Sunday, June 3, 2012

Fertilizer Ban

Martin County’s fertilizer ban takes effect June 1

An ordinance regulating the use of fertilizer in unincorporated Martin County will be in effect from June 1-September 30. It aims to reduce the amount of harmful nutrients entering local water bodies, a crucial step towards improving and maintaining water and habitat quality. Fertilizers containing nitrogen and/or phosphorus cannot be used on turf, sod, lawns or landscape plants during the period of the ban, which extends during the four-month rainy season.

The ordinance was approved last year by the Martin County Board of County Commissioners as part of their ongoing effort to improve water quality in Martin County’s coastal areas. Martin County is among a growing number of local governments with similar regulations.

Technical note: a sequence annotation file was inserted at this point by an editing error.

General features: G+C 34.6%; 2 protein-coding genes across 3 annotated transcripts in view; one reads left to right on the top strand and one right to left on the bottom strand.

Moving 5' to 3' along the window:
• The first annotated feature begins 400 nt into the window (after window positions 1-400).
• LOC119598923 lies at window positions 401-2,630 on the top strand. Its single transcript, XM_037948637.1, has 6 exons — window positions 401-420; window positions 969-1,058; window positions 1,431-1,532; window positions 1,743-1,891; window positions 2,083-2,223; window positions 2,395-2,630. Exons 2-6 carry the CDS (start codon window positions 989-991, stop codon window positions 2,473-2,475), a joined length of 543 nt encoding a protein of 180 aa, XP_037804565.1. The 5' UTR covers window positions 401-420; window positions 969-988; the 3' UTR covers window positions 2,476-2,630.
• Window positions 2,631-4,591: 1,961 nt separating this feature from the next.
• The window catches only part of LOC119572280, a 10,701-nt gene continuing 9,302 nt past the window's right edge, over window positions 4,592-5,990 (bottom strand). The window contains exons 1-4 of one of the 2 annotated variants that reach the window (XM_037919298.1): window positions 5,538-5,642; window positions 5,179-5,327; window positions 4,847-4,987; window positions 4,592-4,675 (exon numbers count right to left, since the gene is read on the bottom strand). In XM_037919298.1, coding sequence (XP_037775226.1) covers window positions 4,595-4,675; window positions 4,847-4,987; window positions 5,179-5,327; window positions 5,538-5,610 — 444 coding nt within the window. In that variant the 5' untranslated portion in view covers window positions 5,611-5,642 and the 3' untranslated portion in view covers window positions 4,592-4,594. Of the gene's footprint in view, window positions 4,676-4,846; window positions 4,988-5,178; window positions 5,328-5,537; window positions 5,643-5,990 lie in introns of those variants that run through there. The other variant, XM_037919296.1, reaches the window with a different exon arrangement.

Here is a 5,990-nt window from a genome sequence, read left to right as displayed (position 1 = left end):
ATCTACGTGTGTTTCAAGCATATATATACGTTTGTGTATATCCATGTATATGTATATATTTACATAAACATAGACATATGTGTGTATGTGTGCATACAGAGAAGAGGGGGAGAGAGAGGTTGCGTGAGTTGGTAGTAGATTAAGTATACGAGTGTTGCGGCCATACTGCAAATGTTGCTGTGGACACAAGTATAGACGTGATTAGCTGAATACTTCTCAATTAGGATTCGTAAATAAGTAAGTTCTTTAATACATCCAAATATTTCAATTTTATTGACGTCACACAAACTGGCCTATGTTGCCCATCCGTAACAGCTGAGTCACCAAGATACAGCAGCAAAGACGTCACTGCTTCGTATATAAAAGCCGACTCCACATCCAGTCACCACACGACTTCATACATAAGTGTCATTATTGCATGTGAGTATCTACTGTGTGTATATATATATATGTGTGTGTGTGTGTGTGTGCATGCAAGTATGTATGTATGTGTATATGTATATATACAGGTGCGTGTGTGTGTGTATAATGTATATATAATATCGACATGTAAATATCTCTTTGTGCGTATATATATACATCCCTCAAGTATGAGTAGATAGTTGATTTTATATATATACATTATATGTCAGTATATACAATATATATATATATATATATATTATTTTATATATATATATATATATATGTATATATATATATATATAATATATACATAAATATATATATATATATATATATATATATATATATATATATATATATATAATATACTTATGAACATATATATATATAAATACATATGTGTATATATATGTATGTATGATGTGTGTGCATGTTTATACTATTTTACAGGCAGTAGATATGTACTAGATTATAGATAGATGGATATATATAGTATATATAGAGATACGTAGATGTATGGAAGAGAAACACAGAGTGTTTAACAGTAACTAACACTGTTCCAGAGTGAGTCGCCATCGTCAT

The ordinance applies to anyone - personal or professional - landscaping in unincorporated Martin County. It does provide exemptions for agriculture, golf courses, and specialized turf, such as athletic fields.

The ordinance requires the registration and training of both professional landscapers and institutional landscapers, and sets best-management landscape and fertilizer practices. 

For the remainder of the year, fertilizer containing phosphorus and nitrogen is limited. Fertilizer use is also prohibited within 10 feet of water bodies, including wetlands, and seawalls. And, if you use a fertilizer spreader, you are required to have a deflector shield to prevent nutrient spread into water body buffers and impervious surfaces. Vegetative material, including grass clippings, cannot be washed, swept, or blown into stormwater flow-ways, waterbodies or impervious areas.